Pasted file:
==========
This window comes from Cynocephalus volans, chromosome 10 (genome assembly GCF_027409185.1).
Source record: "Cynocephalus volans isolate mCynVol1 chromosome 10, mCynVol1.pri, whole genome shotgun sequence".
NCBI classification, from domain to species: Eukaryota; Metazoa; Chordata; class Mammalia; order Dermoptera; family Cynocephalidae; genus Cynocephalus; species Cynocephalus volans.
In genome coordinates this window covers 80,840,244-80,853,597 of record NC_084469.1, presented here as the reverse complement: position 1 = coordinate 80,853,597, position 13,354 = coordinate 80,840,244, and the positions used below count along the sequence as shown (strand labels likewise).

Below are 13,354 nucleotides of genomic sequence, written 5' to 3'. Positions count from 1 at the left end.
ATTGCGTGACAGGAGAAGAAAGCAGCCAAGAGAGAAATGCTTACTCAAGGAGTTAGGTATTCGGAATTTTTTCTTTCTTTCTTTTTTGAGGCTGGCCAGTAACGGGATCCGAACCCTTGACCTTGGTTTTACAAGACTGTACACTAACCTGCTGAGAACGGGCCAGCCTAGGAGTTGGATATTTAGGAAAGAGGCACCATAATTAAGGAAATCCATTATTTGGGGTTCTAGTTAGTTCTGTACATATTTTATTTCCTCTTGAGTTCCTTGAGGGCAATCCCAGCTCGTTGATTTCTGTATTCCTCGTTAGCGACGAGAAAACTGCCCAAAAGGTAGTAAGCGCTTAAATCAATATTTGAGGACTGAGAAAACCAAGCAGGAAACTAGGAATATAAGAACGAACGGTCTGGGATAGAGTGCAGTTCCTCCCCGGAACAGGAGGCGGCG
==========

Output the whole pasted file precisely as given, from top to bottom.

This window comes from Cynocephalus volans, chromosome 10 (genome assembly GCF_027409185.1).
Source record: "Cynocephalus volans isolate mCynVol1 chromosome 10, mCynVol1.pri, whole genome shotgun sequence".
NCBI classification, from domain to species: Eukaryota; Metazoa; Chordata; class Mammalia; order Dermoptera; family Cynocephalidae; genus Cynocephalus; species Cynocephalus volans.
In genome coordinates this window covers 80,840,244-80,853,597 of record NC_084469.1, presented here as the reverse complement: position 1 = coordinate 80,853,597, position 13,354 = coordinate 80,840,244, and the positions used below count along the sequence as shown (strand labels likewise).

Below are 13,354 nucleotides of genomic sequence, written 5' to 3'. Positions count from 1 at the left end.
ATTGCGTGACAGGAGAAGAAAGCAGCCAAGAGAGAAATGCTTACTCAAGGAGTTAGGTATTCGGAATTTTTTCTTTCTTTCTTTTTTGAGGCTGGCCAGTAACGGGATCCGAACCCTTGACCTTGGTTTTACAAGACTGTACACTAACCTGCTGAGAACGGGCCAGCCTAGGAGTTGGATATTTAGGAAAGAGGCACCATAATTAAGGAAATCCATTATTTGGGGTTCTAGTTAGTTCTGTACATATTTTATTTCCTCTTGAGTTCCTTGAGGGCAATCCCAGCTCGTTGATTTCTGTATTCCTCGTTAGCGACGAGAAAACTGCCCAAAAGGTAGTAAGCGCTTAAATCAATATTTGAGGACTGAGAAAACCAAGCAGGAAACTAGGAATATAAGAACGAACGGTCTGGGATAGAGTGCAGTTCCTCCCCGGAACAGGAGGCGGCG